Some thoughts

Life in a Mixed Marriage, the curse of good manners, or how to be rude nicely

One of the sessions Teresa and I run is titled:

How to lie with grace, and be rude nicely

We think this perfectly encapsulates the sort of problems encountered between autistics and neurotypicals.

From an autistic point of view, not being brutally honest (as the NT might think it) is to ‘lie’, and for me that is wrong and confusing.

For an NT, being polite, offering a white lie here and there, is what makes the world go round. To do otherwise would be rude.

Why is this a problem? Well, speaking as an autistic, one of my challenges is to understand the unspoken language that occurs between NTs. It is much harder for us to read, if indeed we read it all. Think of being literal, not understanding nuances such as tone of voice and facial expression; think of all the things I described in my article on the Imitation Game (LINK). You, the neurotypicals, say one thing in words (usually the polite version) and the truth is communicated in other ways, but we don’t see those other ways, all we have are the words

Herein lies the language problem. As an Autistic I have had to learn to ‘lie’ and, even worse, accept lies with good grace. Teresa has had to learn to be ‘rude’, blunt and what she considers to be unpleasant in how she talks to me, and to accept me being ‘rude’ and horrible when talking to her. That’s not a conventional recipe for a successful relationship.

Between us we try to understand the other’s language and try to find something in-between. The trick is not to be offended when someone behaves in a way that is true to their nature, whilst also expecting them to make an effort to “tone it down” when they can.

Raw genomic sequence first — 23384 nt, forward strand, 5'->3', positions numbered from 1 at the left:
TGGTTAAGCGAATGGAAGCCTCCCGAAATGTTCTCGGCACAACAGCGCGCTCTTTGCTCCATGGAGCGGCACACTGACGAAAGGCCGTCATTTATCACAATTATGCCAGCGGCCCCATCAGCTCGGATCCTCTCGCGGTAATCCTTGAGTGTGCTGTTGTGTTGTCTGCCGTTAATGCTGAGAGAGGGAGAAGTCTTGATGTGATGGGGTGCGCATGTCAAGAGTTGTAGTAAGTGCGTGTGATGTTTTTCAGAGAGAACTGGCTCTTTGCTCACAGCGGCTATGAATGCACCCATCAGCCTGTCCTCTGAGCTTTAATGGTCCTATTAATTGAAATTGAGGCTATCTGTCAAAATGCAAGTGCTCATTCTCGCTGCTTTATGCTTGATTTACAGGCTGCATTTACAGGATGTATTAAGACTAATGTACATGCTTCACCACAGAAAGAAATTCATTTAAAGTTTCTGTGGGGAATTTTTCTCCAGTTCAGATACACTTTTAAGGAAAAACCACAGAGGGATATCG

Understanding and tolerance are the only solution. It is harder for Teresa, she has a lifetime of good manners to overcome; it is easier for me because I’ve had a lifetime of trying to learn to ‘lie’ and be ‘dishonest’ (by my standards). Neither of us is good at it and it takes a lot of effort and correcting of each other (with love, patience and understanding), but it can be done.

So, Teresa, I do love to see your inner bitch.

3 Comments

  • Robert Erskine

    I am interested in your ‘rudeness’ article, and as in the past I have been struck by some of the examples. To take, for example, Teresa’s ‘Are you sure?’ question, when she had been offered a lift. The truth is that her question is not built in to neurotypical genes – it is a learned phrase, and also culturally specific; even within our own British culture. It is one of the stock phrases that middle class people use without thinking, and roughly translates as: “I would really appreciate it, but I don’t want to inconvenience you, and I want to ask if you are sure in order to give you a chance to withdraw the offer if it is really inconvenient.” The reason it is expressed at all is that, habitually, people will make such an offer because it is helpful, generous and polite. In most cases the offer is genuinely meant, and in a few cases the offer might be made for the sake of politeness. It is often difficult for a neurotypical person to tell the difference. However, and this is my key point: the response “Are you sure?” is entirely learnt. Nobody is born with a tendency to say “Are you sure?” (Or anything else for that matter!)Those who do so say it because it is shorthand for what I said in the beginning, and is entirely learnt! I have to assume, not having a great depth of knowledge about autism, that for some reason these stock phrases and their underlying meanings are not routinely learnt in the process of growing up and learning a culture-specific language. It occurs to me in passing that in New York, deliberate rudeness is culturally learnt, and indeed expected, as a kind feature of local colour. Neverthless, that rudeness is a cultural linguistic artifact, and as such is learnt. Or learned, as they prefer to say in North America. Or loined, as they say in New York.